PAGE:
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CASE STUDY - APPRAISING THE SECRETARIES AT SWEETWATER UNIVERSITY Rob Winchester, newly appointed Vice President for Administrative Affairs at...

3.Do you think that the experts’ recommendations will be sufficient to get most of the administrators to fill out the rating forms properly? Why? Why not? What additional actions (if any) do you think will be necessary?

CASE STUDY – APPRAISING THE SECRETARIES AT SWEETWATER UNIVERSITY Rob Winchester, newly appointed Vice President for Administrative Affairs at Sweetwater University, faced a tough problem shortly after his university career began. Three weeks after he came on board in September, Sweetwater’s President Rob’s boss, told Rob that one of his first tasks was to improve the appraisal system used to evaluate secretarial and clerical performance at Sweetwater University. Apparently, the main difficulty was that the performance appraisal was traditionally tied directly to salary increases given at the end of the year. So most administrators were less than accurate when they used the graphic rating forms that were the basis of the clerical staff evaluation. In fact, what usually happened was that each administrator simply rated his or her clerk or secretary as “excellent.” This cleared the way for all support staff to receive a maximum pay increase every year. But, the current university budget simply did not include enough money to fund another “maximum” annual increase for every staffer. Furthermore, Sweetwater’s President felt that the custom of providing invalid feedback to each secretary on his or her year’s performance was not productive, so he had asked the new Vice President to revise the system. In October, Rob sent a memo to all administrators telling them that in the future no more than half the secretaries reporting to any particular administrator could be appraised as “excellent.” This move, in effect, forced each supervisor to begin ranking his or her secretaries for quality of performance. The Vice President’s memo met widespread resistance immediately – from administrators, who were afraid that many of their secretaries would begin leaving for more lucrative jobs in private industry; and from secretaries, who felt that the new system was unfair and reduced each secretary’s chance of receiving a maximum salary increase. A handful of secretaries had begun quietly picketing outside the President’s home on the university campus. The picketing, caustic remarks by disgruntled administrators, and rumours of an impending slowdown by the secretaries (there were about 250 on campus) made Rob Winchester wonder whether he had made the right decision by setting up forced ranking. He knew, however, that there were a few performance appraisal experts in the School of Business, so he decided to set up an appointment with them to discuss the matter. He met with them the next morning. He explained the situation as he had found it: The present appraisal system had been set up when the University first opened 10 years earlier; and the appraisal form had been developed primarily by a committee of secretaries. Under that system, Sweetwater’s administrators filled out forms similar to the one in Figure 1.0. Figure 1.0 Excellent Good Fair Poor Quality of Work Quality of Work Creativity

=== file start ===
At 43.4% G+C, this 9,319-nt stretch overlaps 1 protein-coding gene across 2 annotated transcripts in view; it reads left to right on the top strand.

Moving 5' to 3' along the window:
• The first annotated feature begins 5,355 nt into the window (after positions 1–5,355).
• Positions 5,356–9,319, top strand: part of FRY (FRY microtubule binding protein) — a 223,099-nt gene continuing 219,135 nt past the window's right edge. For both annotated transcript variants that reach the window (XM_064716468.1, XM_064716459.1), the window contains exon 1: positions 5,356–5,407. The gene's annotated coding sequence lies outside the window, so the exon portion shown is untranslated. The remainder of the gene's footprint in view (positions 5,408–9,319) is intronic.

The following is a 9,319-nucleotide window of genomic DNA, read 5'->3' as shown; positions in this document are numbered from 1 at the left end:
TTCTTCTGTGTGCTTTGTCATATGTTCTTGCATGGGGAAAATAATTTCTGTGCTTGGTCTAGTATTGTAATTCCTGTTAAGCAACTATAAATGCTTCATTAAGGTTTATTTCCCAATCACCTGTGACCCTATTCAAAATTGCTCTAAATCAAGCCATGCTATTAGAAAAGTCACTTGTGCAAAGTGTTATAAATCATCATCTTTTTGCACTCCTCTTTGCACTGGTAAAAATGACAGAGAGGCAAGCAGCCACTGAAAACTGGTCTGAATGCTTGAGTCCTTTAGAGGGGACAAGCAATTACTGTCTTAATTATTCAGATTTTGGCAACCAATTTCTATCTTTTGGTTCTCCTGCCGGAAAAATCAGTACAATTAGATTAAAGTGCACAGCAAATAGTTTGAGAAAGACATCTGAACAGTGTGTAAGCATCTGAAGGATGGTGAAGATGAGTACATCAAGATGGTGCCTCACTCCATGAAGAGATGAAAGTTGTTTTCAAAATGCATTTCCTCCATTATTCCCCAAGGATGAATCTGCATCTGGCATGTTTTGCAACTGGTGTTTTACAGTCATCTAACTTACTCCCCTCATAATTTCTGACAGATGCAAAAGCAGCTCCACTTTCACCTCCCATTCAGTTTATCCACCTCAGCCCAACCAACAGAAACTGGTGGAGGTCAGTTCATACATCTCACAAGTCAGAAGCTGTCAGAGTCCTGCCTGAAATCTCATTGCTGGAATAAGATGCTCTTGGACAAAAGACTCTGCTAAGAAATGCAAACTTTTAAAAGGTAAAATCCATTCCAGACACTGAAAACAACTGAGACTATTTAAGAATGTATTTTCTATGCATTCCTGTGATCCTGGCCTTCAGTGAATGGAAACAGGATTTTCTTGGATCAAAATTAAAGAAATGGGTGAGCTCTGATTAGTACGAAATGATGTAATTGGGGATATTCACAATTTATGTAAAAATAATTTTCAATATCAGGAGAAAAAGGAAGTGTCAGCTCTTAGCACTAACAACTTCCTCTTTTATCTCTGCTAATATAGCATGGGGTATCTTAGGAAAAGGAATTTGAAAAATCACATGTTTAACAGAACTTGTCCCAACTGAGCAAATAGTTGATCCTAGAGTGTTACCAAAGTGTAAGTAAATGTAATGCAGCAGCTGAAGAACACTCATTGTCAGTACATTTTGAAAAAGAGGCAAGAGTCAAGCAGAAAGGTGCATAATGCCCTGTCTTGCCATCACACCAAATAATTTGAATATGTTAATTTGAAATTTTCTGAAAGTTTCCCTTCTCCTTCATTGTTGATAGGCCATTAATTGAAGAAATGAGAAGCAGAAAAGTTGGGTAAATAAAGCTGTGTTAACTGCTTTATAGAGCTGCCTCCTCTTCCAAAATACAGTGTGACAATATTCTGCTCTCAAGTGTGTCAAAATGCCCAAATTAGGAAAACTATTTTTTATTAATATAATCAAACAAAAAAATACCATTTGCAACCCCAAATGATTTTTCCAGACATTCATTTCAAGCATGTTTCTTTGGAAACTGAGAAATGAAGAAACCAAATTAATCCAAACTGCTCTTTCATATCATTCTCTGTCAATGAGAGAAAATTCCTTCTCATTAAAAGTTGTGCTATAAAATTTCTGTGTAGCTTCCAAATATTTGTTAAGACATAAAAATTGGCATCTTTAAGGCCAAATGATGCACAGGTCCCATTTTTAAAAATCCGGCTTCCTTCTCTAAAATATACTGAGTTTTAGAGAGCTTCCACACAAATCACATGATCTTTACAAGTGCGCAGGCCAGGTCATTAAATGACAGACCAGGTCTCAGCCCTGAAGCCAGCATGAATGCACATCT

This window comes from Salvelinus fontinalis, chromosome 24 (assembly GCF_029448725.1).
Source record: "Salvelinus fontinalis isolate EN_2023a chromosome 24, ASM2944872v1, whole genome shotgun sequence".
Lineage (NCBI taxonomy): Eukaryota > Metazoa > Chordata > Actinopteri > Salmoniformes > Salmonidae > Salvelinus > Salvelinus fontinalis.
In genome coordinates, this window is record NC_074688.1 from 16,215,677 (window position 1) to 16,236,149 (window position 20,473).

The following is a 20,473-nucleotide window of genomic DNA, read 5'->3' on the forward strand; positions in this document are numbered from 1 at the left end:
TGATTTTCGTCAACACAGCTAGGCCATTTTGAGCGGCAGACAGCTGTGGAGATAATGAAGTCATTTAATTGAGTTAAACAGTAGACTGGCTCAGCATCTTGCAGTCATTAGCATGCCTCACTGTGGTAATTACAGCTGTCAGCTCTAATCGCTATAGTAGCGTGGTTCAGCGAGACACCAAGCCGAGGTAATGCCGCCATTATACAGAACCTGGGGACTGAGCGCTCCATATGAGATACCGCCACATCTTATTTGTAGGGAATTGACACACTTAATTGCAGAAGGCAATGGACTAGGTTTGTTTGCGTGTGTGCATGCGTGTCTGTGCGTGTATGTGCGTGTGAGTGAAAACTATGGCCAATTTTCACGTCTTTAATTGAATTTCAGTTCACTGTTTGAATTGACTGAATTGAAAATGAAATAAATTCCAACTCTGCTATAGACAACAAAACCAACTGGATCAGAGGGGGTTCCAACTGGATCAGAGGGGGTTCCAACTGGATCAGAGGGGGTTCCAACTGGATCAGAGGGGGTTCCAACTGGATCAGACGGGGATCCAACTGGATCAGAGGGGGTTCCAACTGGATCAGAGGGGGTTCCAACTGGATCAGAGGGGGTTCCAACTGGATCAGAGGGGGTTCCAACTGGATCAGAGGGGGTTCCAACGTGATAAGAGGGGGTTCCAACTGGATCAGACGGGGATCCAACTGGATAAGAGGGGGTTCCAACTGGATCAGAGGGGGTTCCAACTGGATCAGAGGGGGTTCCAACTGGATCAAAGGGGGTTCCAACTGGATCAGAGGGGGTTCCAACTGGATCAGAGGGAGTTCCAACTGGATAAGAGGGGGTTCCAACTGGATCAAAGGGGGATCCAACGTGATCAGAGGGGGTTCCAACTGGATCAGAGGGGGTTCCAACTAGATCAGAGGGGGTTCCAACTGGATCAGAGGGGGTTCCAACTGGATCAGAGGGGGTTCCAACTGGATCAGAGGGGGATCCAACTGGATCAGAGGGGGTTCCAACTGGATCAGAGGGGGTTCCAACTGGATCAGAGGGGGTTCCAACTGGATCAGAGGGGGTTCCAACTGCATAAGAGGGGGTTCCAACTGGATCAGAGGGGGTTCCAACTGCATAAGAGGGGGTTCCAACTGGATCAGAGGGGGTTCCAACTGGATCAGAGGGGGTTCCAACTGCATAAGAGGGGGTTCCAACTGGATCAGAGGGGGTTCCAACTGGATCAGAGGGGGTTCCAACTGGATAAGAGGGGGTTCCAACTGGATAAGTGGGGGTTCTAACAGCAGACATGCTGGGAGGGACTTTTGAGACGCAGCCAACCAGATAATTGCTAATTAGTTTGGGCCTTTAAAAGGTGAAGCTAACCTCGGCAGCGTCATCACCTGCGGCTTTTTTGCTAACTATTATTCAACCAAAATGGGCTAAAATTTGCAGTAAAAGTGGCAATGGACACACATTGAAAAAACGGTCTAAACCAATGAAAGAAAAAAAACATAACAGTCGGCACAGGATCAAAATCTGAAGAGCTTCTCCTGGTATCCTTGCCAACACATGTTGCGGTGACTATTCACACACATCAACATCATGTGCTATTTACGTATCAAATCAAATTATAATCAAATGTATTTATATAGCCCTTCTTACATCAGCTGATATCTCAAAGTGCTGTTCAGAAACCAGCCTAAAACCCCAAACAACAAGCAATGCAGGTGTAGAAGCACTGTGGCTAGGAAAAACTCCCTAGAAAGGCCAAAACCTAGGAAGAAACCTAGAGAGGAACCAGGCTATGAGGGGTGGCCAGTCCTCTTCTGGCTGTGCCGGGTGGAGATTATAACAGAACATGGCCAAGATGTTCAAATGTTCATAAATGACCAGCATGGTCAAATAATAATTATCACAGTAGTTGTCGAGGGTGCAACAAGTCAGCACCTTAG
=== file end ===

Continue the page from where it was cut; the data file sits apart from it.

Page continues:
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Integrity This once a year appraisal (in March) had run into problems almost immediately, since it was apparent from the start that administrators varied widely in their interpretations of job standards, as well as in how conscientiously they filled out the forms and supervised their secretaries. Moreover, at the end of the first year it became obvious to everyone that each secretary’s salary increase was tied directly to the March appraisal. For example, those rated “excellent” received the maximum increases, those rated “good” received smaller increases, and those given neither rating received only the standard across-the-board, cost-of-living increase. Since universities in general – and Sweetwater in particular – have paid secretaries somewhat lower salaries than those prevailing in private industry, some secretaries left in a huff that first year. From that time on, most administrators simply rated all secretaries excellent in order to reduce staff turnover, thus ensuring each a maximum increase. In the process, they also avoided the hard feelings aroused by the significant performance differences otherwise highlighted by administrators. Two Sweetwater School of Business experts agreed to consider the problem, and in two weeks they came back to the vice President with the following recommendations. First, the form used to rate the secretaries was grossly insufficient. It was unclear what “excellent” or “quality of work” meant, for example. They recommended a form with more measurable criteria and standards with explanations (as in Figure 2.0). In addition, they recommend that the Vice President rescind his earlier memo and no longer attempt to force university administrators to arbitrarily rate at least half their secretaries as something less than excellent. The two consultants pointed out that this was, in fact, an unfair procedure since it was quite possible that any particular administrator might have staffers who were all or virtually all excellent – or conceivably, although less likely, all below standard. Figure 2.0 Criteria: Communication Below Expectations Meets Expectations Role Model Even with guidance, fails to prepare straightforward communications, including forms, paperwork, and records, in a timely and accurate manner, products require minimal corrections. Even with guidance, fails to adapt style and materials to communicate straightforward information. With guidance, prepares straightforward communications, including forms, paperwork, and records, in a timely and accurate manner; products require minimal corrections. With guidance, adopts style and materials to communicate straightforward Independently prepares communications, such as forms, paperwork, and records, in a timely, clear and accurate manner; products require few, if any, corrections. Independently adapts style and materials to communicate information.